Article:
Gypsum Baron (1976) and Gypsum King (1975) measured 12,272 grt and unloaded at a rate of 1800 tonnes per hour. This was quite slow by modern standards, but suited USG's needs. Gypsum King was sold in 2003, renamed G.King and arrived in Alang for scrap May 20, 2003. Gyspum Baron was renamed Baron in 2007 and arrived in Alang August 23, 2007 for scrap. Both ships called in Halifax for drydockings, bunkers and occasional winter loads of gypsum.

A.V. Kastner sails from Hantsport at high tide with hatches still open. The ship had to leave on tide time, whether fully loaded or not.

A single ship A.V. Kastner followed in 1987 from Hyundai. Ulsan. It measured 12,702 grt, 19,075 dwt and featured an unique stern mounted slewing unloader boom. Sold in 2010, it became Silica II for owners in Dubai. It arrived in Alang July 18, 2014 where it was broken up.

The final generation, built after the company increased its load out rate at Hantsport with twin arms and extended the dock to deeper water, had a short lived career at Hantsport.

They are still operating however, but now in Africa as previously reported:

As an update to that post, when the ship returned to Africa after its refit, it took much needed supplies for the fight against ebola.

There was also a post when USG closed the facilities permanently in November 2011:

USCG was not the only gypsum producer in Nova Scotia to close down. Georgia-Pacific in Cape Breton, with quarries at Sugar Camp (River Denys) and Melford, and ship loading facilities at Point Tupper announced its closing in December 2011. There has been no indication that they might resume operations any time soon either.



Wednesday, February 25, 2015

Shedding at pier 9A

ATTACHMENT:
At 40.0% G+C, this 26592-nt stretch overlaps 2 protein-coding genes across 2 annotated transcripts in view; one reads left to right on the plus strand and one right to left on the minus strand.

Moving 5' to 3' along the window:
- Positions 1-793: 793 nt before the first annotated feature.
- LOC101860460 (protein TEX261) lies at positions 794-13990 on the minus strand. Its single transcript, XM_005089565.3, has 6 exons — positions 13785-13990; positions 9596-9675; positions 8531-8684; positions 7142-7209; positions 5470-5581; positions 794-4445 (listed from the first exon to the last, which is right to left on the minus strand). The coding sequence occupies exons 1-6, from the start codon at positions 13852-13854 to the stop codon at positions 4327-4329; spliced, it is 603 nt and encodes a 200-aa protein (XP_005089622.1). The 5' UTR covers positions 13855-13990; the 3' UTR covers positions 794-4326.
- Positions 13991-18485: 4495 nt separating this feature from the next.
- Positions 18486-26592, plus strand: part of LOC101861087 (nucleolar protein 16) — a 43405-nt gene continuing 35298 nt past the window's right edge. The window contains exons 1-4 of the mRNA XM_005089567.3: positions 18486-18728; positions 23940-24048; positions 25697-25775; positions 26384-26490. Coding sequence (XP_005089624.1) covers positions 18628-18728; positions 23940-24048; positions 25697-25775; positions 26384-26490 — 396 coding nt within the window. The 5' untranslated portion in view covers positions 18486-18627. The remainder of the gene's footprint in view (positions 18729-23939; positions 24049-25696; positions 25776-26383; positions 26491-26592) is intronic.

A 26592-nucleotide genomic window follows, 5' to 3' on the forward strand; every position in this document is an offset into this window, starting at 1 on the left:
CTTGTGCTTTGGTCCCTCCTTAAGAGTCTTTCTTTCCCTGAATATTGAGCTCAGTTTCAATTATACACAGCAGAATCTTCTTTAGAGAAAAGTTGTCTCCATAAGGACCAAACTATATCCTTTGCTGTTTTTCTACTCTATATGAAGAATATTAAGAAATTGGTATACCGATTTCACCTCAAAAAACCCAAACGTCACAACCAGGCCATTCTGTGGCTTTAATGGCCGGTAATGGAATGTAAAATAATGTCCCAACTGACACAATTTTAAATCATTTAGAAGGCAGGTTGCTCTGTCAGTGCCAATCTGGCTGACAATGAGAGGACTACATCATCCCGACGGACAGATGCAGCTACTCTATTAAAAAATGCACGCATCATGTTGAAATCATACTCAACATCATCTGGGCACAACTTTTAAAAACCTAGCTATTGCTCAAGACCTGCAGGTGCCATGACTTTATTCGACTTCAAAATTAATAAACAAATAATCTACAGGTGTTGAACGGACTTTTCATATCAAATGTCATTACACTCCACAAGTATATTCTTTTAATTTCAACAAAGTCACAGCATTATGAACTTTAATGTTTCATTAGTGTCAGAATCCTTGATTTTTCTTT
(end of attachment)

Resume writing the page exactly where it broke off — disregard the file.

Q: Snakes shed their skin and lobster shed their shells, so what do sheds do?

A: The transit shed at Pier 9A is shedding its skin in preparation for a major rebuilding, as the port continues to make improvements at Richmond Terminals. The shed at Pier 9B was extensively rebuilt and a new section added as part of the Pier 9C extension, and so it is now the turn of the south half of the pier 9A shed. The north half of the shed is used by Halifax Shipyard, but the south half has not seen much use lately.
It was the site of the short lived sideloader operation by Canada Steamship Lines in the 1960s when they built covered alleys from the shed to the pier face for forklifts to load Fort class package freighters to Newfoundland. That service was soon displaced by containerization. It was later used by Scotia Terminals for unloading nickel sulfides from Cuba, but a dispute with CN over rail services ended that operation prematurely.

It appears that the existing steel frame will be kept, and the building will be reskinned with new walls, roof and doors.

Just visible in the background is the yellow funnel of the ferry Canada 2014 refitting for the Digby-Saint John service. Work is underway on rebuilding the engines, but there is no sign of exterior work yet. That will happen once weather conditions permit.


Harbour Workboats (of yore) - Part 3